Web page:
I still frequent vintage stores and estate sales looking for dresses, but now more then ever I’m interested in finding it in its raw form. I think about going to the garment district or a fabric store as an extension of the art store. I pick pieces intuitively and often times will ask advice from the people who run the shops or who make the fabrics themselves. This will push me to try different palettes and colors outside of my comfort zone. I have one store in the garment district that I frequent often and have developed a friendship with the owner. These kinds of creative partnerships or collaborations help the work evolve and grow.
I know that a lot of your inspiration comes from nature, particularly that of organisms from Costa Rican rainforests in juxtaposition to that found in NYC’s garment district. That feels like a wonderful story right there. Can you let us know why you’re so attracted to these two seemingly very different landscapes? Any good stories to tell of inspiration?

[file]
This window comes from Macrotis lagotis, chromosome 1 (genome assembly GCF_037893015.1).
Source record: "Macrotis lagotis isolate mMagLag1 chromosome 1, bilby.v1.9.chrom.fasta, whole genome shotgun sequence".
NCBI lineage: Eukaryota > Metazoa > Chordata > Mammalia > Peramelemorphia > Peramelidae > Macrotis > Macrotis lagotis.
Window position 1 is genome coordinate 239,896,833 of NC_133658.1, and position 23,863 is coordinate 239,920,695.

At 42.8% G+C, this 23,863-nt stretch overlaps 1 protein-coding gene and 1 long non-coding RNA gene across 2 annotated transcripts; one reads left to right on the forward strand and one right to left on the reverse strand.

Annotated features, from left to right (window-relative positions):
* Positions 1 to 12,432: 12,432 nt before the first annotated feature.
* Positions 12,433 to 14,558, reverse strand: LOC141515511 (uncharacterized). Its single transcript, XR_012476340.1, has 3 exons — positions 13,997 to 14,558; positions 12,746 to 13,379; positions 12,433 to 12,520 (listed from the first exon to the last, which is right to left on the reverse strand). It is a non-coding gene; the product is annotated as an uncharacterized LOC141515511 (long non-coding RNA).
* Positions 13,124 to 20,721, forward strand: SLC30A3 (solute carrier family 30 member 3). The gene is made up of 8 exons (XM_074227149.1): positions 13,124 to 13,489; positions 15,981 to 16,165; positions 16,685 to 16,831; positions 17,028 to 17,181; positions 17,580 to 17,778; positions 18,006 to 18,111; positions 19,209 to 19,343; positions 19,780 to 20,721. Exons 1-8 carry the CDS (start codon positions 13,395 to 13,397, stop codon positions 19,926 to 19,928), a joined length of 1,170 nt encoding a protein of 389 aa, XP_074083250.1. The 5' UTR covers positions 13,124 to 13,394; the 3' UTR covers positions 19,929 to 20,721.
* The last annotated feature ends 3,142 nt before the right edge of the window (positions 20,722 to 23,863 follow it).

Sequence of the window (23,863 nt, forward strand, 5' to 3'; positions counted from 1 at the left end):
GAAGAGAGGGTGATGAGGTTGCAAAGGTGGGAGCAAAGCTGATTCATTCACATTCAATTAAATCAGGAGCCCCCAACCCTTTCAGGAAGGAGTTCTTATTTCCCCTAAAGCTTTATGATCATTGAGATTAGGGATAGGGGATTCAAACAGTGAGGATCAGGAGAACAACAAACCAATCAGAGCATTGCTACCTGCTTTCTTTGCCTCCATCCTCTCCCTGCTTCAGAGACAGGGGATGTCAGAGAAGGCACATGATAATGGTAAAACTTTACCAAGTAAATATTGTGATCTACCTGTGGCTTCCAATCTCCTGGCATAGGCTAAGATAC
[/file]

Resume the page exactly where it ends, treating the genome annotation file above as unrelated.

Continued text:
Absolutely, when I was seventeen years old I worked as a guide and caretaker at a Butterfly Garden in Costa Rica for a few months over the summer season. I was really struck by how artificial the colors looked on many of the tropical birds and insects I was surrounded by. Humans often think of natural colors as earth tones or something like a burnt sienna, but I couldn’t believe how many animals actually came in shades of fluorescent grenadine and neon slime green, colors you would often associate with the artificial or mass produced. There are approximately 10 million species of animals, plants and insects known to man and more than half of them call the rainforest home. I am attracted to both the rainforest and the garment district, for their spectacularity, excess, and diversity in saturated colors, and varying textures.